Procedural Posture

Procedural Posture


Respondent stepchild initiated an action against appellants, legatees and estate executors, in an effort to impress a constructive trust on part of the residual estate of stepchild’s stepmother. The Superior Court of Los Angeles County (California) rendered judgment in favor of stepchild. Legatees and estate executors sought review of the judgment.

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At the time stepchild’s natural mother married stepchild’s natural father, she had substantial assets. Mother died and, under the intestate succession law, each child of the parents’ union was entitled to share in mother’s estate. Father took possession of all of mother’s assets. Subsequently, father remarried. Father died and left a holographic will in favor of his second wife. Upon stepchild’s inquiry, stepmother advised that father agreed to leave the entire estate to her, for her use during her lifetime, provided that stepmother divided the estate equally among her own children and stepchild at the time of her death. Stepmother failed to divide the estate equally and stepchild initiated an action against legatees and executors. The trial court entered judgment in favor of stepchild. In affirming, the court held that the evidence supported the trial court’s finding that there was an agreement to make a will. The court rejected the contention that the agreement was unenforceable by reason of the statute of frauds. Moreover, the court held that stepchild’s action was not barred by the statute of limitations. Lastly, the court held that there had been no accord and satisfaction.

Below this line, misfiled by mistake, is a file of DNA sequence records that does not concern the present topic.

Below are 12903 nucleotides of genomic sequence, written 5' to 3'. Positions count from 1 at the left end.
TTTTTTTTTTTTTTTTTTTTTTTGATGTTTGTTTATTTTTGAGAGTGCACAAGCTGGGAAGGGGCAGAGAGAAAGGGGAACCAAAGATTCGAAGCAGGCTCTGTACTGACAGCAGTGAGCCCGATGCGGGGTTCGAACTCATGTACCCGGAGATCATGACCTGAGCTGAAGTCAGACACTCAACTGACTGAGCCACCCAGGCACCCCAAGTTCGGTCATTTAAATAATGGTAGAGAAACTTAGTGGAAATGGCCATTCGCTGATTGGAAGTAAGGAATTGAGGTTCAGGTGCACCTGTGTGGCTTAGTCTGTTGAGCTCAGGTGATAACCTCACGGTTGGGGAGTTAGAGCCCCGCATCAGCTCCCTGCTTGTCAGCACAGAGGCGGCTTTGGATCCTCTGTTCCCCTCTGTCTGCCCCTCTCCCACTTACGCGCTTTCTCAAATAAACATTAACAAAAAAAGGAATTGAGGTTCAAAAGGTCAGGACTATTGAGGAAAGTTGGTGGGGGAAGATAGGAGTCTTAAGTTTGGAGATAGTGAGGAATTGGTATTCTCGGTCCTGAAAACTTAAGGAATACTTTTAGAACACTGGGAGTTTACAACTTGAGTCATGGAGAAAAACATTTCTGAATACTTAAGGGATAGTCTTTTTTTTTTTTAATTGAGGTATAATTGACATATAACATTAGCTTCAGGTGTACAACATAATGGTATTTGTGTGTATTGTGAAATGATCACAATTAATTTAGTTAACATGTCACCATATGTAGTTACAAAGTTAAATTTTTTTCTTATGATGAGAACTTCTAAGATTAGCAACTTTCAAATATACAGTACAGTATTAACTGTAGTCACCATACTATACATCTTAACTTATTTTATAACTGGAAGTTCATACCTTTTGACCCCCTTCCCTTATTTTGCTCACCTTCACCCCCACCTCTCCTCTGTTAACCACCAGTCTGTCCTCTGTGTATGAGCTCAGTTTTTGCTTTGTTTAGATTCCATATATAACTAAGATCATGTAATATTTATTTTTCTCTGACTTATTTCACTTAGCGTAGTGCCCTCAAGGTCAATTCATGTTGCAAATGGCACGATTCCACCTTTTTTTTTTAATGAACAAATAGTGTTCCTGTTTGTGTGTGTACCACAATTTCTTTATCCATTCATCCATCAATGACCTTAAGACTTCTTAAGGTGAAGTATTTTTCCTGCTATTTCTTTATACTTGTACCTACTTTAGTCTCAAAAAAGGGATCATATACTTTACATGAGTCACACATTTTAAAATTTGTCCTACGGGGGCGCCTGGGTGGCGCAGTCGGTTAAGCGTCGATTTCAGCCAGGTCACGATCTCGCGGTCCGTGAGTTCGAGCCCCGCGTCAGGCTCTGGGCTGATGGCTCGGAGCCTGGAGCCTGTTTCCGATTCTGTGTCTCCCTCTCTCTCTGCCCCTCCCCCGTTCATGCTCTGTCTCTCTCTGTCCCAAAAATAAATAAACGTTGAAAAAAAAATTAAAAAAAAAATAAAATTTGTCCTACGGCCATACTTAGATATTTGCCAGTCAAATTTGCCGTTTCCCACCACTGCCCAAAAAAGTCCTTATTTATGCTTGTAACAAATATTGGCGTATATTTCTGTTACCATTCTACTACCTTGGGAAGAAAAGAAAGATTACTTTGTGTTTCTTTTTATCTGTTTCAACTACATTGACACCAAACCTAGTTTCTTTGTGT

The court affirmed the judgment.